Cyberpunk 2077 is better than you think and CD Projekt are worse

Cyberpunk 2077 Keanu Reeves Screenshot

Cyberpunk 2077 – is it deformed? (Photo: CD Project)

The reader assumes that no one should be surprised by the bugs in Cyberpunk 2077, and that despite the problems, it is still a great game.

I just wanted to suggest a few (many?) words of balance to correct the wicked amount of negative press surrounding this game, which gamers currently hate, Cyberpunk 2077.

To put it bluntly: I’m not going to defend the CD Projekt Red. There were lies, deceptions and malpractices before, during and after discharge, and they not only shot themselves in one or two legs, but amputated both legs with no prosthesis in sight and no means to stop the bleeding.

In fact, what surprises me about this company is that it has always been recognized as sacred by all players. They’re not, really, not even close. They have always dealt with the usual questionable business practices of game developers, such as forcing their employees to over-calculate and releasing games that were not so neat at launch with a we will fix it later, I promise. They’re not heroes, and frankly, I’m rather skeptical of anyone who’s ever thought of them.

What I’m still trying to understand is that Cyberpunk 2077 can be so bloated, and yet many players didn’t know it would clearly be released in a less than perfect condition – and then be really surprised by that condition, despite CD Projekt’s track record. This indicates a problem that I’m starting to notice more and more: People (and not just players) don’t do their research, although the internet and the many search engines make it easy to do so. I follow the comment sections of a popular gambling site, and it’s a story that’s repeated over and over again.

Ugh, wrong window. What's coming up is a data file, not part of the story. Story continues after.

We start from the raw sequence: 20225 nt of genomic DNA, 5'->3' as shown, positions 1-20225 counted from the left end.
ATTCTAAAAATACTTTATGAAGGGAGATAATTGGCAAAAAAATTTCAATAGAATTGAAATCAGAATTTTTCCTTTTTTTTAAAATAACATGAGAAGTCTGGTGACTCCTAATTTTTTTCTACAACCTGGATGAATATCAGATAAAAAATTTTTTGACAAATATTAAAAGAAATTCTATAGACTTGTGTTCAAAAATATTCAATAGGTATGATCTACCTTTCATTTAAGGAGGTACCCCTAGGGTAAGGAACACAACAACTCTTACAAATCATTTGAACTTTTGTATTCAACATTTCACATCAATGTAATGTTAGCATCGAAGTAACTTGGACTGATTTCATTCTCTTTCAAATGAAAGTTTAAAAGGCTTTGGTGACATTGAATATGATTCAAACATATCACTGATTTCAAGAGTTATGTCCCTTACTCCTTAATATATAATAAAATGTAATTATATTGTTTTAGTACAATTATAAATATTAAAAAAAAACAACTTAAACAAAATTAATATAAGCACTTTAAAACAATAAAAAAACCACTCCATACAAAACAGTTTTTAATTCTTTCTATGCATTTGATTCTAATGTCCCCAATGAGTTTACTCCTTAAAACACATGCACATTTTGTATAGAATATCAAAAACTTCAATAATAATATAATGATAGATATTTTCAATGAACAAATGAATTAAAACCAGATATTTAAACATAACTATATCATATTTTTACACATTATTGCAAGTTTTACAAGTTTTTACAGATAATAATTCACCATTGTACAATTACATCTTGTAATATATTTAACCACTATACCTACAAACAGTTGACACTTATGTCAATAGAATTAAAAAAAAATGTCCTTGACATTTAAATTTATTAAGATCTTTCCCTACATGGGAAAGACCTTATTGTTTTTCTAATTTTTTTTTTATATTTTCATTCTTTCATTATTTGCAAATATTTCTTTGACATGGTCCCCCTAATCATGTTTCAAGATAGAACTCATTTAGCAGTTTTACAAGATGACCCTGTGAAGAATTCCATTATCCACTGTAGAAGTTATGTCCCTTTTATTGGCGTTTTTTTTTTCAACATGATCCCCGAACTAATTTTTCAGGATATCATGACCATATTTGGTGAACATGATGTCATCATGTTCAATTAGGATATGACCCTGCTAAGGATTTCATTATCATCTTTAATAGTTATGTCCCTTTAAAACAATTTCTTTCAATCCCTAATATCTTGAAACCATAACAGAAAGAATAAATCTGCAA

For all players who were really surprised that Cyberpunk 2077 was buggy/cracked/modified on consoles (and now, of course, can ruin and lose progress on the PC due to the appearance of 8MB + backup files), I present the following information :

When The Witcher 3 was released on PlayStation 4 in 2015, it wasn’t technically as good as it should have been. There were the usual weird animations, the driving sections (I mean Roach) were less controlled than they are now, framerates could easily drop below 30 frames per second (not just in Novigrad or Crookback Bog), and crashes were half random.

I know because I bought the game at the launch and I experienced it all myself. Does my description sound familiar? Okay, so be it. Although The Witcher 3 gets a lot of love nowadays, it came on the market in the same state as Cyberpunk 2077. If someone has the version on disk and wants to try it, remove the game and reinstall it without patches to get version 1.00.

If you look at the history of CD Projekt, the first two Witcher games were released by many different people in buggy states, and it was only after a few patches (and, if I remember correctly, the actual release of The Witcher 2) that they reached the level of play they should have at launch.